I know you graduated from music school on this instrument. However, apart from that, there were also studies unrelated to music.

Yes, and I even wanted to study for more years. However, I came to the conclusion that going to the Academy of Music would involve full dedication to playing the saxophone, and then my hip-hop beats would be neglected. At that point, however, I already had a certain position on the stage, so I decided that I would just treat the saxophone as a hobby. So it is to this day. It was hard at that moment, and there’s nothing to hide. I combined my studies with music school and beat production. I had very little free time then, I didn’t go to parties much because I had to go to college the next day. I was there, for example, from 8 am to 2 pm, then I would go home quickly to eat dinner and go to music school from 4 pm to 9 pm. When I came back home in the evening, I had to make some beats, because I was already making a living from them then. When my studies left me and only music school remained, I already had the feeling that I had a lot of free time. I can practice my saxophone after school, and I can make easy beats. In retrospect, I would have given up something, and I think it would have been studies. After I graduated from music school, I suddenly became my own master. I could make music all day and not have to go to any part-time job. Nothing is chasing me, I have time to make dinner or go to the gym. However, it was also necessary to get used to this state of affairs.

Is it hard to be your own boss?

Yes, but it’s also hard to suddenly lose all your responsibilities. School and studies set my schedule every day, and now I have to organize this time myself. The best way to live each day efficiently.

These are issues that don’t happen to everyone.

That’s true. Even people who are full-time at home office have to get up for work, e.g. at 8 am and be in front of the computer until 4 pm. I had to learn self-discipline and work culture so as not to get stupid and lazy. When I was still living with my girlfriend in the previous apartment, for a long time in our bedroom I had my work space. When she left for work at 8 am, I had the feeling that during those 8 hours of her absence I should also devote this time to making music. I didn’t really work in the evenings, because the feeling that someone was near me didn’t always work well. Now I have a separate studio where I can work whenever I want. And this is a much better solution for me, because I didn’t always get anything right in the morning. Now that I’m more flexible, I don’t even count the hours, exactly how many hours I work. I try not to laze around, but to really have this day filled.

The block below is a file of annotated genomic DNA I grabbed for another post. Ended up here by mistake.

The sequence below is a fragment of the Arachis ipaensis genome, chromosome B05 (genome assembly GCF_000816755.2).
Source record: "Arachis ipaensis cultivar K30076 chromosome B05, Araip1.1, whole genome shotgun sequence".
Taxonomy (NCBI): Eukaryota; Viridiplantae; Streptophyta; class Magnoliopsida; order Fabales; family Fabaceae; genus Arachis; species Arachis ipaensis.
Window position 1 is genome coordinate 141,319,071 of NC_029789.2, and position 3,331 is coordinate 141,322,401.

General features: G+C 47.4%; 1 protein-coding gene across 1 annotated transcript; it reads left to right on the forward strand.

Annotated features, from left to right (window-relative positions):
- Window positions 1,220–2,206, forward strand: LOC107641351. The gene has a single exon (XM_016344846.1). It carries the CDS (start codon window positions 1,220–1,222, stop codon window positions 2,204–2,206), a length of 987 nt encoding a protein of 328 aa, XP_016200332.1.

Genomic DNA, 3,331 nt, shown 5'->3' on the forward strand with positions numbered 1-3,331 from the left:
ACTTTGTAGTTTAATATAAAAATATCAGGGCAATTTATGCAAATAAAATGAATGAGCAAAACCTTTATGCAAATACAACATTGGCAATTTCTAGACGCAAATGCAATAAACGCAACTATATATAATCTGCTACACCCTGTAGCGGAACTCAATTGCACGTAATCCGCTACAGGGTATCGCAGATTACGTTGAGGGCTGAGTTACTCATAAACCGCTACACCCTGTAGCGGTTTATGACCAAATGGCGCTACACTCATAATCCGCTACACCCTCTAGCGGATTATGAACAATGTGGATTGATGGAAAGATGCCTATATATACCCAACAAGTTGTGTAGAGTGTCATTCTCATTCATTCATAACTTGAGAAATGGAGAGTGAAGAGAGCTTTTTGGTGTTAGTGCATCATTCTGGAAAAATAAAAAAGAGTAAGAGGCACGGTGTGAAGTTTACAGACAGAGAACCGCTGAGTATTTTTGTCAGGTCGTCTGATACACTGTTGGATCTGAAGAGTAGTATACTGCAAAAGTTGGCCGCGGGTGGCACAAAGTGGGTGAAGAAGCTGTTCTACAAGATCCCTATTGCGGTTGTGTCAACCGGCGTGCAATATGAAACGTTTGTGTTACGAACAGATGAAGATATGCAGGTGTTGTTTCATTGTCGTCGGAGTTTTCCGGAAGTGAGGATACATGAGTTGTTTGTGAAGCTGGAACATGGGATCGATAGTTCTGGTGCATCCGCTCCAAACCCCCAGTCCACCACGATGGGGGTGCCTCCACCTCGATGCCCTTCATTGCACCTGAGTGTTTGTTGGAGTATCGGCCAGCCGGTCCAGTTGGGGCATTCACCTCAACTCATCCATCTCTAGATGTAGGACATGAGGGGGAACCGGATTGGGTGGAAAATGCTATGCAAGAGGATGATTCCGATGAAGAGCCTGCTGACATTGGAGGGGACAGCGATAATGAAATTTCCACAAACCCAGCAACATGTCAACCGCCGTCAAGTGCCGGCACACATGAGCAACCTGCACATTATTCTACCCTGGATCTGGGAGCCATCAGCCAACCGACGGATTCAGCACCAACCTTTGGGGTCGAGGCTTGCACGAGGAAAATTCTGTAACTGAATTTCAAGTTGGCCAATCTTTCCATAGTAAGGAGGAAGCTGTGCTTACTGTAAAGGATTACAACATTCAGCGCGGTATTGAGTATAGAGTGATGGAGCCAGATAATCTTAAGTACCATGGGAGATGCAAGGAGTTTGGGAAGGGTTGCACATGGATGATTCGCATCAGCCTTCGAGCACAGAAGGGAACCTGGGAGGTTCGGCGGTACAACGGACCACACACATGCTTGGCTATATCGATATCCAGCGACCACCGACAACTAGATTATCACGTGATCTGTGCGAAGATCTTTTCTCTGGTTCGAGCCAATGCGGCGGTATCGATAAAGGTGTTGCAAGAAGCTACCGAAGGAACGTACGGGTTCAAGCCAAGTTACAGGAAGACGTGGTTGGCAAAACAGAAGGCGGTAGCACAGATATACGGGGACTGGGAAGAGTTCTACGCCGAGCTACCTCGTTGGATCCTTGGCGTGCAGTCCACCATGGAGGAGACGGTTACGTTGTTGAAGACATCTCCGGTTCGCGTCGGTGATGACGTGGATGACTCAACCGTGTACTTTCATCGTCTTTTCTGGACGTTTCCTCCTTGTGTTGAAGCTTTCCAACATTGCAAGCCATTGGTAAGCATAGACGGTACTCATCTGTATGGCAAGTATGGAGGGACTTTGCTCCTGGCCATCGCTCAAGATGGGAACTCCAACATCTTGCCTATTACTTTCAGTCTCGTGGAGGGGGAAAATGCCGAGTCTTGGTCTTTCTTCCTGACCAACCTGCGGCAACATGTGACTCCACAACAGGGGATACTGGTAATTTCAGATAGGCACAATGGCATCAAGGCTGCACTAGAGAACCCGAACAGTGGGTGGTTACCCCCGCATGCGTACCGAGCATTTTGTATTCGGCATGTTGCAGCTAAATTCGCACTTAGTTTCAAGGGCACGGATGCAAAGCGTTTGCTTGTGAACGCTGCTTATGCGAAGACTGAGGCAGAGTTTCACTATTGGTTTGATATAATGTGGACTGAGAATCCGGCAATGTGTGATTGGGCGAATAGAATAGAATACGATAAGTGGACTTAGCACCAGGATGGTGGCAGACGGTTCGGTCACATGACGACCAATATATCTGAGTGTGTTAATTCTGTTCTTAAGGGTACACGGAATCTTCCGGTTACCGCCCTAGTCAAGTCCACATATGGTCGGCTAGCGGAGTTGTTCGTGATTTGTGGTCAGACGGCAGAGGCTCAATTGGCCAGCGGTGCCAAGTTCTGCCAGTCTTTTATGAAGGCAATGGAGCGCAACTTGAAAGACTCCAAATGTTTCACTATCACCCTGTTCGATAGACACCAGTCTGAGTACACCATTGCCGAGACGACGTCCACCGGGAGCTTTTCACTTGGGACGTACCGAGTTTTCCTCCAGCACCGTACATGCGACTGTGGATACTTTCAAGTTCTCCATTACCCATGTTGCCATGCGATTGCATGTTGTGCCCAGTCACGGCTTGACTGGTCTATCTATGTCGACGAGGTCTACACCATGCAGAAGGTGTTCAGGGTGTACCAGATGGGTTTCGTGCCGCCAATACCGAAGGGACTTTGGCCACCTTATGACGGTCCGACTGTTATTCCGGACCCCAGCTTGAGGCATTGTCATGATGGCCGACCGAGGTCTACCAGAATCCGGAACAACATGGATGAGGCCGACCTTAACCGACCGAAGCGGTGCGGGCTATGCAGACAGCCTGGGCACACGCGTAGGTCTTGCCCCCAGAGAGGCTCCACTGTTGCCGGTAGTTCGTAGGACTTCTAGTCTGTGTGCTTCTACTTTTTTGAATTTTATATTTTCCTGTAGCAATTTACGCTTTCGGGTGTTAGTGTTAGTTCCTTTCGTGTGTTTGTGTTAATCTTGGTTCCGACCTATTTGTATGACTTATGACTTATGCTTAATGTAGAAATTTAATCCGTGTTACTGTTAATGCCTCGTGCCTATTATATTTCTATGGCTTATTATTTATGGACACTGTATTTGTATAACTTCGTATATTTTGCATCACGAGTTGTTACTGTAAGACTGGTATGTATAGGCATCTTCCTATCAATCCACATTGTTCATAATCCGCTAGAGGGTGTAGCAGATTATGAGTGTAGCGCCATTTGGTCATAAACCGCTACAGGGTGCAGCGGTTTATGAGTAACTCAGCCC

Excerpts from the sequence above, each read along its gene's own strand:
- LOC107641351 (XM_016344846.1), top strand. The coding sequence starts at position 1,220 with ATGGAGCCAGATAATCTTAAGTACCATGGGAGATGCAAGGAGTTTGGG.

The more so that you have quite a creative nature of the work.

It’s kind of creative work, but I wouldn’t overdo it either. It is worth learning such daily, conscientious work. Even if you don’t get a beat on a given day, nothing bad happens. You have to stimulate yourself to be active, because if you don’t turn on this computer and start creating, you’ll never know if you have inspiration or not. Sometimes you can do something very good in 30 minutes, and sometimes you spend half a day on something and finally you get it or you don’t. This is also ok. It is important to finally see the effect of your work.

Have you ever made music for an ad?

This may be too much, because it was not done strictly for the client, but together with 2K we produced the number for Hodak and Kukon for the T-Mobile campaign. It was a very nice cooperation and easy money. The story is that we just did the stunt, and after some time with 2K, we found out that it was going to commercials. So we didn’t produce it according to any guidelines, which certainly gave a lot of freedom.

Towards the end, I wanted to ask you if maybe after these few years you’ve already convinced yourself to try to make a producer album?

I think so, although maybe I wouldn’t talk about the producer’s album right away, but rather about some singles for now. I even put some things away. Certainly in rap I have the most connections and opportunities to reach people, so I will try to finalize such numbers. To make a production album, you need to have a really strong nickname on the market. I just don’t set up right away. I can release this single for a few years to finally release it as an album. This is a very popular phenomenon.

Well, that’s the last question then. What is your biggest dream right now?

It is definitely to fly back to the United States to carry out your plan. I would like to continue working in Atlanta and learn from people I admire so much. I really hope that in the end these dreams will turn out to be real.

IG: @sergiuszz 

FB: sergiuszprodukcja